Asian Developers Focus on Mobile Games

Ten percent of developers in the Asia Pacific region are working on computer games, according to the latest volume of the Evans Data Corp "Asia Pacific Development Survey," to be released to subscribers next week. That's three times more than in North America. In addition, nearly a quarter of developers are writing mobile applications, and of those, 25 percent spend more than half of their time on mobile applications. "Developers in the Asia Pacific region tend to be younger than developers in other parts of the world. Most are under thirty, and only a small proportion are over fifty years old," said John Andrews, President and CEO of Evans Data Corp. "This may in part explain their proclivity towards game development, and game development on mobile devices." The overwhelming majority of APAC developers are young. Three quarters (74 percent) are thirty years old or less, and this proportion has increased in the last year suggesting a strong influx o

Fiber-to-the-Home in U.S. Barely Reaches 1%

Hong Kong, South Korea and Japan are the world leaders in the percentage of homes that receive broadband communications services over direct fiber optic connections, according to a new global ranking of fiber-to-the-home (FTTH) market penetration issued jointly by the FTTH Councils of Asia-Pacific, Europe and North America. According to this first ever official ranking of FTTH deployments in the world's economies, 21.2 percent of homes in Hong Kong are wired with FTTH, followed by South Korea at 19.6 percent and Japan at 16.3 percent. Scandinavian countries occupy the next three positions, with Sweden having 7.2 percent of its households connected to FTTH, Denmark at 2.9 percent and Norway at 2.5 percent. Taiwan, Italy, People's Republic of China, The Netherlands and the United States round out the top 11 economies, with FTTH penetration rates of between 1.4 and 1 percent of households. Only economies with penetration of 1 percent or more were included in the ranking. The thr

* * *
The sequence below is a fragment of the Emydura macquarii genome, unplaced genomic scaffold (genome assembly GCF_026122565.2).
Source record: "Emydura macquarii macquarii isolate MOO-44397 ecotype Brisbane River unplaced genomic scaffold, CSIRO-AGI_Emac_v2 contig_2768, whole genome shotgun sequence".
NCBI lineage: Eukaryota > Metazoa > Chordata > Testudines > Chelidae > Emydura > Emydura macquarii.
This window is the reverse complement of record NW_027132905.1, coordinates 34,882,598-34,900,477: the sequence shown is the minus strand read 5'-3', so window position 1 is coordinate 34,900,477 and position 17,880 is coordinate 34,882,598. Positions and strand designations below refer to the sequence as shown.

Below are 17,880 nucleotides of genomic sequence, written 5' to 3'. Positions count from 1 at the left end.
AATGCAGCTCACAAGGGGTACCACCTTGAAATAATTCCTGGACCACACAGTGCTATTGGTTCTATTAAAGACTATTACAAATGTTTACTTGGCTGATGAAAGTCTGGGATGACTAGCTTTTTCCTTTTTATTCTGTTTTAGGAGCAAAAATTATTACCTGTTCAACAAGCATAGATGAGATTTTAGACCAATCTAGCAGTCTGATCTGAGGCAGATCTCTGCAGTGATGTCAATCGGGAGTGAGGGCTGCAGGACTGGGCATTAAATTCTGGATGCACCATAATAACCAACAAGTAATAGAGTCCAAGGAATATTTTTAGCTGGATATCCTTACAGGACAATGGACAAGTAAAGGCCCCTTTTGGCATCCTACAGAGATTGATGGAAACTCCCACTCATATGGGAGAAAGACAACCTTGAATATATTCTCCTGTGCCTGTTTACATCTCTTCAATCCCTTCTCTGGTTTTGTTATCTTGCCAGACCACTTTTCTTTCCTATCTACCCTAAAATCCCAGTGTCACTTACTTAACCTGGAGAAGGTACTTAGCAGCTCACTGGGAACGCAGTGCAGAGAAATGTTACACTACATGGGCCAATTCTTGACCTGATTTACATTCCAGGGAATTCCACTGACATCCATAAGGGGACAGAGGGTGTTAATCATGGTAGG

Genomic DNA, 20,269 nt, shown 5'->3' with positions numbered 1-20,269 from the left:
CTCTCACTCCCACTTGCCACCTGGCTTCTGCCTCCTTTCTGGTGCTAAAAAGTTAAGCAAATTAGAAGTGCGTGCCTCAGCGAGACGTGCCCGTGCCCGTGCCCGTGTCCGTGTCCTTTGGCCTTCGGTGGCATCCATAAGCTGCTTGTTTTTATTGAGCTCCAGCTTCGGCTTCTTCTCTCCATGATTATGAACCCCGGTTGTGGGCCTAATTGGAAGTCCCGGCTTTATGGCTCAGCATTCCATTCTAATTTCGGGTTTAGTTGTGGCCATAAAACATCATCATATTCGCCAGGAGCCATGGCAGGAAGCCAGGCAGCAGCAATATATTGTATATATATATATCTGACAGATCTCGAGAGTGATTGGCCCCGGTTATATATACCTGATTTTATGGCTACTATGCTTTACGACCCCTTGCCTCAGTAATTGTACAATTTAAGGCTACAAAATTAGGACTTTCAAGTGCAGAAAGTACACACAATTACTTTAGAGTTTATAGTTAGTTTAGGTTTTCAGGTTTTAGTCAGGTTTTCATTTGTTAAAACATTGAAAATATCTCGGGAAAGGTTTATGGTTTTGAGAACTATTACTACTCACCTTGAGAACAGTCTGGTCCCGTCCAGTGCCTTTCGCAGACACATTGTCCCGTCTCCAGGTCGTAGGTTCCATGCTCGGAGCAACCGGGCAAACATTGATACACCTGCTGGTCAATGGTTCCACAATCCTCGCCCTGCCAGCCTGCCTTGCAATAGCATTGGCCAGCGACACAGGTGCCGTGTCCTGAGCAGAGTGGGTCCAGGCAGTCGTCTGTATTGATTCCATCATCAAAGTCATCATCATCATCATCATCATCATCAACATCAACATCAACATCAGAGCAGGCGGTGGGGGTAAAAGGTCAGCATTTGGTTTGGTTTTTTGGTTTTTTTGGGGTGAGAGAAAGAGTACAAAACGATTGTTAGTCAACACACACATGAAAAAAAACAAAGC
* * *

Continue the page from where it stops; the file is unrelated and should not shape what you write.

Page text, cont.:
Worldwide Cellular Base Station Forecast

A booming subscriber base and new technology are propelling the market for cellular base station equipment to new heights, according to In-Stat. Cellular markets in emerging economies such as China and India continue to expand and require additional infrastructure to increase areas of service, the high-tech market research firm says. "In addition to the sheer number of cellular base stations required to provide coverage to the planet, cellular technology is always evolving, requiring cellular operators to shutdown their old networks and build new networks, sometimes from scratch," says Allen Nogee, In-Stat analyst. The market research study is entitled the "5-Year Worldwide Cellular Base Station Report, 2006-2011" which covers the worldwide market for cellular base stations. It provides forecasts for base station units by technology and by region. It includes analysis of major trends shaping this market. In-Stat's market study found the following: - By 2011

DLNA Technocrats Lack Marketing Programs

The Digital Living Network Alliance (DLNA) has made good progress in promoting the emergence of an ecosystem of compatible connected media devices, according to the latest research from Strategy Analytics. But their report entitled "Connected Media Devices: DLNA Needs Marketing Investment to Justify Vendor Support," also highlights the danger that technical progress is not being matched by marketing initiatives aimed at promoting the benefits of the technology to end users. Strategy Analytics notes that only a fraction of DLNA-compliant devices are actively labeled or marketed as such, and some industry players privately express frustration at progress on these issues. Therefore, perhaps the group is in need of new executive leadership. "Major technology vendors such as Nokia, Sony, HP, Philips and Intel are now offering devices that will share media such as music and digital photos with impressive ease of use and slickness," notes Peter King, Connected Home Devi